[00:11:57] But smokers aren’t of any higher or lower intelligence than anyone else, and if you smoke this is by no means a criticism. 

[00:12:06] It is just that it is the world’s most evident example of cognitive dissonance, and one that is easy to recognise. 

[00:12:14] So, what can we do about this?

[00:12:16] Is cognitive dissonance by default bad? 

[00:12:20] Well, it might be uncomfortable, especially if the inconsistency is either very strong or there are several inconsistencies.

[00:12:29] And while the simple answer might be to just to stop engaging in the behaviour, for most people this isn’t always realistic. 

[00:12:38] We are only human, after all.

[00:12:42] Most psychologists suggest that key to overcoming this dissonance, and making better, more rational decisions is to become more aware of these inconsistencies, to not try to fight them, and certainly not to seek confirmation bias. 

[00:13:00] Instead, understand that your decision making process is often imperfect, that we all have these perfectly human flaws, these inbuilt biases, and that we should evaluate every decision based on the evidence in front of us, rather than what we want to believe, and it is by doing this that you will have the best chance of making more rational, better decisions.

[00:13:27]And that is certainly something that we can all aspire to.

[00:13:33] OK then, that is it for today's episode on Cognitive Dissonance, the inconsistency between what we believe and what we do.

[00:13:41] I hope it's been an interesting one, and that you've learnt something new.

[00:13:45] As always, I would love to know what you thought of this episode. 

[00:13:49] I’m not asking for examples of inconsistencies from your life, but I would love to know what you think about this idea. 

[00:13:56] You can head right in to our community forum, which is at community.leonardoenglish.com and get chatting away to other curious minds.

[00:14:06] You've been listening to English Learning for Curious Minds, by Leonardo English.

[00:14:12] I'm Alastair Budge, you stay safe, and I'll catch you in the next episode.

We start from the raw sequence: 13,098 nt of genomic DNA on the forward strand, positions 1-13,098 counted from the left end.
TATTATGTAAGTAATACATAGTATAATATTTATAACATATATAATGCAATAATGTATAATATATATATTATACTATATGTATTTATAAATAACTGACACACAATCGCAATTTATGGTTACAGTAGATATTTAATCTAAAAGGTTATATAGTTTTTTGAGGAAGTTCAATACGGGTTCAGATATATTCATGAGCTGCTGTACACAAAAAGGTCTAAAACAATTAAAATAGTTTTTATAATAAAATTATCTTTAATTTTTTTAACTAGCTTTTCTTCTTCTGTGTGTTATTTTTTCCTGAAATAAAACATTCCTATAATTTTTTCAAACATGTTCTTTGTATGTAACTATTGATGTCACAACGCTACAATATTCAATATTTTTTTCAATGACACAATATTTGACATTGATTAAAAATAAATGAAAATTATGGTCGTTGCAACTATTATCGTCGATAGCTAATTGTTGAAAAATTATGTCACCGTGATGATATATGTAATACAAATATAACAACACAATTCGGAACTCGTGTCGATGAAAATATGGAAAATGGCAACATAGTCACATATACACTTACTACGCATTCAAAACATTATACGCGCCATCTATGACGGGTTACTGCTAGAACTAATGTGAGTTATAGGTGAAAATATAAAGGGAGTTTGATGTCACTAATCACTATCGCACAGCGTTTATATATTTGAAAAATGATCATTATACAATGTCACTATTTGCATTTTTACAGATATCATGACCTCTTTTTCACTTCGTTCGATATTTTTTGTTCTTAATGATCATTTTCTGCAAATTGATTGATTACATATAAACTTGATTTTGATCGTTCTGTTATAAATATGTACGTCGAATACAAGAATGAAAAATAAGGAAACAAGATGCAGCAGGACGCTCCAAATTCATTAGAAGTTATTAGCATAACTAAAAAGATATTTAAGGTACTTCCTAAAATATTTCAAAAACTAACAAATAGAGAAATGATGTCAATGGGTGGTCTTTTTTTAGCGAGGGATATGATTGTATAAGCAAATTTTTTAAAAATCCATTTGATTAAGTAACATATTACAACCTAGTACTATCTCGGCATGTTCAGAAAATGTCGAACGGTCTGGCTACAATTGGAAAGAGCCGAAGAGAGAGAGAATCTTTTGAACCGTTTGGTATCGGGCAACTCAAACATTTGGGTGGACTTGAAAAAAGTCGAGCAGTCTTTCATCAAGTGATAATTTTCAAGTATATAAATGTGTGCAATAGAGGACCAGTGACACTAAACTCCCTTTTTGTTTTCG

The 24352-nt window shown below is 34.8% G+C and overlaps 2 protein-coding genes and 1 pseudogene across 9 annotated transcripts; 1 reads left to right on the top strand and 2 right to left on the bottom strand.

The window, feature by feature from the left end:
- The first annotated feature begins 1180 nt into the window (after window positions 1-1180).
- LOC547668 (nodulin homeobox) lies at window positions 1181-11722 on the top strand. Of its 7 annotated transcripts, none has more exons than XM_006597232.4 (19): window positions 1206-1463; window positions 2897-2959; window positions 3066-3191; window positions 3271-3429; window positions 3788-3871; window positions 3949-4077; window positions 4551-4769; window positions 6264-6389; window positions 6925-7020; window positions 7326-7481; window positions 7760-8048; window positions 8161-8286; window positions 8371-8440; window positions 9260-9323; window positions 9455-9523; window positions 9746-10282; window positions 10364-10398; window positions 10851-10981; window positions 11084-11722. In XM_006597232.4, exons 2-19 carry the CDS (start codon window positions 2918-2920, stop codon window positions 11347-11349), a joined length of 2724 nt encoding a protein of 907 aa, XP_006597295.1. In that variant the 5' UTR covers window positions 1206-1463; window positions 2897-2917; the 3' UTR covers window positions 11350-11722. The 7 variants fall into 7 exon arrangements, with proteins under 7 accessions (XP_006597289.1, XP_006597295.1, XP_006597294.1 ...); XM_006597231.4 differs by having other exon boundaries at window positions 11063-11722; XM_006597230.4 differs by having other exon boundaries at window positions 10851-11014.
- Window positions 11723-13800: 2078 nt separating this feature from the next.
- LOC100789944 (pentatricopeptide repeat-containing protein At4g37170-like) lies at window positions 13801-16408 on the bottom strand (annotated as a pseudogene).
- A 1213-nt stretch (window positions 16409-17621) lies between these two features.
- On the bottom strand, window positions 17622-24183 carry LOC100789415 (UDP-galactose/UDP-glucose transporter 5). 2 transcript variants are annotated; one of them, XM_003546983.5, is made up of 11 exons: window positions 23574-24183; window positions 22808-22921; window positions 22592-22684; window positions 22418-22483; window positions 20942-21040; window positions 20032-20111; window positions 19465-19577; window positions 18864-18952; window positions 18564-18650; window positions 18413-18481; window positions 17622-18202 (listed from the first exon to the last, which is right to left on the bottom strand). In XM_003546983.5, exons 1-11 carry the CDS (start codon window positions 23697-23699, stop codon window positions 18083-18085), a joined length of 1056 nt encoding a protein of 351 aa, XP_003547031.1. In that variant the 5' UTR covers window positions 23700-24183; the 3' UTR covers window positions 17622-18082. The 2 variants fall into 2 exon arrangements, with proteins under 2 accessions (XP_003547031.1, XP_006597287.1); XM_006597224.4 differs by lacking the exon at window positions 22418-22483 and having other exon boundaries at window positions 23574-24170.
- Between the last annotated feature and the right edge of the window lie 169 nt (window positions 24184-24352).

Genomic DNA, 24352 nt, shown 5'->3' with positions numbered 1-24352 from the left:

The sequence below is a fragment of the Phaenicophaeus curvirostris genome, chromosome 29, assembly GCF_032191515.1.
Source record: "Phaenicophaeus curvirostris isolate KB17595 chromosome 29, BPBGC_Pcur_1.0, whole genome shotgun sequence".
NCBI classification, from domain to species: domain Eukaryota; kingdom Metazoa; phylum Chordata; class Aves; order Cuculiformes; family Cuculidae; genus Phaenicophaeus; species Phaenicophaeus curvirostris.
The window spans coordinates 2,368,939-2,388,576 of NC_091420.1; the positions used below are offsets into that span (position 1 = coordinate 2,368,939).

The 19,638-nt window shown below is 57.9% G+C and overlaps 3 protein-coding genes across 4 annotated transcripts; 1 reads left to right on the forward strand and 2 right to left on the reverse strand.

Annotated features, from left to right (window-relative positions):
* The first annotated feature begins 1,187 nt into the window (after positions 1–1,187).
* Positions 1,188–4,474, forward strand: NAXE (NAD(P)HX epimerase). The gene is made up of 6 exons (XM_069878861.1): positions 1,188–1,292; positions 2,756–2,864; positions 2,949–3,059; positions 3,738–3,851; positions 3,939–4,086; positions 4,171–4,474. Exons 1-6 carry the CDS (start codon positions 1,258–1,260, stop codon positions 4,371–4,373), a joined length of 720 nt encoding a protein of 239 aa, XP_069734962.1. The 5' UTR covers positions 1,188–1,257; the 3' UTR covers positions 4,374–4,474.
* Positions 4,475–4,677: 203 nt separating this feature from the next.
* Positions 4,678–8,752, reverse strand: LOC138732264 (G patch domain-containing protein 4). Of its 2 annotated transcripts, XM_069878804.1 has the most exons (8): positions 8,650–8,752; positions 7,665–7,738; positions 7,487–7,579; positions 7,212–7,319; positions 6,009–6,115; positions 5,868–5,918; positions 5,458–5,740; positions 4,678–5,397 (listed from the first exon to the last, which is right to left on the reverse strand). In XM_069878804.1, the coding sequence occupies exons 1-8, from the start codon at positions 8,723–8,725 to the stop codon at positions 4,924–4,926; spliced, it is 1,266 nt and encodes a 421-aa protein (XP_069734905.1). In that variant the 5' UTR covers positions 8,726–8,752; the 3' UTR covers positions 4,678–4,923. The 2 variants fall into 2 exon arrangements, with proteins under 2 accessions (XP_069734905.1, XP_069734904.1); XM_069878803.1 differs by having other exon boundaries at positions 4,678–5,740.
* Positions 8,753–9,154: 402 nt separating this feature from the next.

[END OF EPISODE]


Continue learning

Get immediate access to a more interesting way of improving your English
Become a memberUpgrade to Learner membership
Already a member? Login

[00:00:00] Hello, hello hello, and welcome to English Learning for Curious Minds, by Leonardo English. 

[00:00:11] The show where you can listen to fascinating stories, and learn weird and wonderful things about the world at the same time as improving your English.

[00:00:21] I'm Alastair Budge and today we are going to be talking about Cognitive Dissonance, the idea that you can believe one thing, but do something that is in complete contradiction to your beliefs.

[00:00:34] We’ll talk about what cognitive dissonance actually is, and about how and when the idea was first proposed.

[00:00:42] Then we’ll then move on to talk about some of the actions that people take when they have cognitive dissonance, how they try to overcome these contradictions.

[00:00:52] And we’ll end by talking about what you can actually do about this, and how psychologists suggest people can get over this inconsistency between what they believe to be right, and what they actually do.

[00:01:06] This is actually a request from a member from France, a great guy called Thierry. 

[00:01:11] So, Thierry, I hope you enjoy it.

[00:01:15] OK then, let’s get started.

[00:01:18] I remember being told as a kid that our brains are infinitely more powerful than the most powerful computer in the world. 

[00:01:26] There’s probably a little bit of debate about whether that is still true, but the idea really stuck with me

[00:01:34] Our brains contain an average of 86 billion neurons, and our capacity for reasoned, independent thought is why we, humans, have evolved to be the most powerful species on the planet.

[00:01:48] But our brains aren’t perfect.

[00:01:51] The imperfection we are talking about today is cognitive dissonance, the idea that we can know something, and behave in a way that is in complete contradiction to our knowledge.

[00:02:04] You might think that this sounds strange. 

[00:02:08] Rational thinking means processing information and using that to make a rational, sensible decision.

[00:02:16] If you need to cross a road, you look to see whether a car is coming. 

[00:02:21] If there is no car coming, you take on that information and choose to cross the road. If you see a car coming, you stay where you are, because, well, it would be irrational to walk into the road if you might be hit by a car.

[00:02:36] Normally our brains are pretty good at processing this sort of information. Indeed, with the example of walking into the road, it’s almost subconscious

[00:02:46] You don’t have to actively think every time you cross a road, you just look and the decision is taken almost in the background.

[00:02:54] But, it doesn’t always work this way. 

[00:02:57] Our brains can hold a piece of information about something, but we behave in a way that is in contradiction to this information.

[00:03:06]This is called cognitive dissonance.

[00:03:09] A classic example might be someone who knows that smoking is bad for them, that there is evidence that it causes all sorts of diseases, but they do it anyway.

[00:03:21] Or someone who knows that flying on aeroplanes is damaging to the environment and yet jets off for weekends away twice a month.

[00:03:29] Or someone who is on a diet, and they decide to treat themselves to a large burger and chips just as a treat, just this once.